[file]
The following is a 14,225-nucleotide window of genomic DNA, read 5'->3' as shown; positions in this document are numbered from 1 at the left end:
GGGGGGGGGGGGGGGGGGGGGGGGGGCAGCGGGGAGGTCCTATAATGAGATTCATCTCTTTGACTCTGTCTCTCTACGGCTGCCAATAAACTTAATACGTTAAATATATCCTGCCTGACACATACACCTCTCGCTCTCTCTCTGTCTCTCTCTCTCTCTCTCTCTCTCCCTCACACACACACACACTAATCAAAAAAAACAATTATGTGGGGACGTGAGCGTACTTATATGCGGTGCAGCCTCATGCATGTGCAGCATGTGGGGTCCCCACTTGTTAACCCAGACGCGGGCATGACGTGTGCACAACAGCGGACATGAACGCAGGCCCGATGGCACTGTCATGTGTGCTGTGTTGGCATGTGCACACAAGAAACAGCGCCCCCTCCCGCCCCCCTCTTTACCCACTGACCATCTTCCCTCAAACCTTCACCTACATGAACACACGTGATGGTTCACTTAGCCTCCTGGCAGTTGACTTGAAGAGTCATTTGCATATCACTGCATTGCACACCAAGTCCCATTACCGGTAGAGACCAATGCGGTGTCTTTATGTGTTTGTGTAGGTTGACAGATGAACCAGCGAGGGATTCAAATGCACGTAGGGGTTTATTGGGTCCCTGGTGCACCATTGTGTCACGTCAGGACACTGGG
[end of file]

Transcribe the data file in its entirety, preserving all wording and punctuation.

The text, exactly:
The following is a 14,225-nucleotide window of genomic DNA, read 5'->3' as shown; positions in this document are numbered from 1 at the left end:
GGGGGGGGGGGGGGGGGGGGGGGGGGCAGCGGGGAGGTCCTATAATGAGATTCATCTCTTTGACTCTGTCTCTCTACGGCTGCCAATAAACTTAATACGTTAAATATATCCTGCCTGACACATACACCTCTCGCTCTCTCTCTGTCTCTCTCTCTCTCTCTCTCTCTCCCTCACACACACACACACTAATCAAAAAAAACAATTATGTGGGGACGTGAGCGTACTTATATGCGGTGCAGCCTCATGCATGTGCAGCATGTGGGGTCCCCACTTGTTAACCCAGACGCGGGCATGACGTGTGCACAACAGCGGACATGAACGCAGGCCCGATGGCACTGTCATGTGTGCTGTGTTGGCATGTGCACACAAGAAACAGCGCCCCCTCCCGCCCCCCTCTTTACCCACTGACCATCTTCCCTCAAACCTTCACCTACATGAACACACGTGATGGTTCACTTAGCCTCCTGGCAGTTGACTTGAAGAGTCATTTGCATATCACTGCATTGCACACCAAGTCCCATTACCGGTAGAGACCAATGCGGTGTCTTTATGTGTTTGTGTAGGTTGACAGATGAACCAGCGAGGGATTCAAATGCACGTAGGGGTTTATTGGGTCCCTGGTGCACCATTGTGTCACGTCAGGACACTGGG